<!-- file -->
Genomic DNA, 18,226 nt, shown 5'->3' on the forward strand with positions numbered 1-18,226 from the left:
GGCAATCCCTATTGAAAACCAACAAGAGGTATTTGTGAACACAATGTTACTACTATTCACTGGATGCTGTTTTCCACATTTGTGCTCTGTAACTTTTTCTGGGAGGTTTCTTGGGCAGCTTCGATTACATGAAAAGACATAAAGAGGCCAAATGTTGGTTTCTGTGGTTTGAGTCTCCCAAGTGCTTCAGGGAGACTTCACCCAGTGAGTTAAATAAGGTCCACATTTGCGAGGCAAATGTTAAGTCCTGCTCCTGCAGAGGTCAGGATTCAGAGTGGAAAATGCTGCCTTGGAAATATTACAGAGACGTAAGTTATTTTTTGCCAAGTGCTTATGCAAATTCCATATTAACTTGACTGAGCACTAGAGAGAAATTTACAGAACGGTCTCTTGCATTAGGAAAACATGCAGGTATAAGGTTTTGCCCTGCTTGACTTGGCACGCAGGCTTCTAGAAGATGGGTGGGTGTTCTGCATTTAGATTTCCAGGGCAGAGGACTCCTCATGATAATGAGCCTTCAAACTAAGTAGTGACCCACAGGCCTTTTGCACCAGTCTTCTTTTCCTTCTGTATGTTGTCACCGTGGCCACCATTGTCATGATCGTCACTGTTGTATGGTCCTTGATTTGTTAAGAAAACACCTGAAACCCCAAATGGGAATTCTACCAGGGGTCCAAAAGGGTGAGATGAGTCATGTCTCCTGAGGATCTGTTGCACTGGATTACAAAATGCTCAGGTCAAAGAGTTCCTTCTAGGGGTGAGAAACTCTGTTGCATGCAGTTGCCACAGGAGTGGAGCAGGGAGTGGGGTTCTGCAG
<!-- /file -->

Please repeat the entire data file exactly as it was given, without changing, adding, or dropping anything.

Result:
Genomic DNA, 18,226 nt, shown 5'->3' on the forward strand with positions numbered 1-18,226 from the left:
GGCAATCCCTATTGAAAACCAACAAGAGGTATTTGTGAACACAATGTTACTACTATTCACTGGATGCTGTTTTCCACATTTGTGCTCTGTAACTTTTTCTGGGAGGTTTCTTGGGCAGCTTCGATTACATGAAAAGACATAAAGAGGCCAAATGTTGGTTTCTGTGGTTTGAGTCTCCCAAGTGCTTCAGGGAGACTTCACCCAGTGAGTTAAATAAGGTCCACATTTGCGAGGCAAATGTTAAGTCCTGCTCCTGCAGAGGTCAGGATTCAGAGTGGAAAATGCTGCCTTGGAAATATTACAGAGACGTAAGTTATTTTTTGCCAAGTGCTTATGCAAATTCCATATTAACTTGACTGAGCACTAGAGAGAAATTTACAGAACGGTCTCTTGCATTAGGAAAACATGCAGGTATAAGGTTTTGCCCTGCTTGACTTGGCACGCAGGCTTCTAGAAGATGGGTGGGTGTTCTGCATTTAGATTTCCAGGGCAGAGGACTCCTCATGATAATGAGCCTTCAAACTAAGTAGTGACCCACAGGCCTTTTGCACCAGTCTTCTTTTCCTTCTGTATGTTGTCACCGTGGCCACCATTGTCATGATCGTCACTGTTGTATGGTCCTTGATTTGTTAAGAAAACACCTGAAACCCCAAATGGGAATTCTACCAGGGGTCCAAAAGGGTGAGATGAGTCATGTCTCCTGAGGATCTGTTGCACTGGATTACAAAATGCTCAGGTCAAAGAGTTCCTTCTAGGGGTGAGAAACTCTGTTGCATGCAGTTGCCACAGGAGTGGAGCAGGGAGTGGGGTTCTGCAG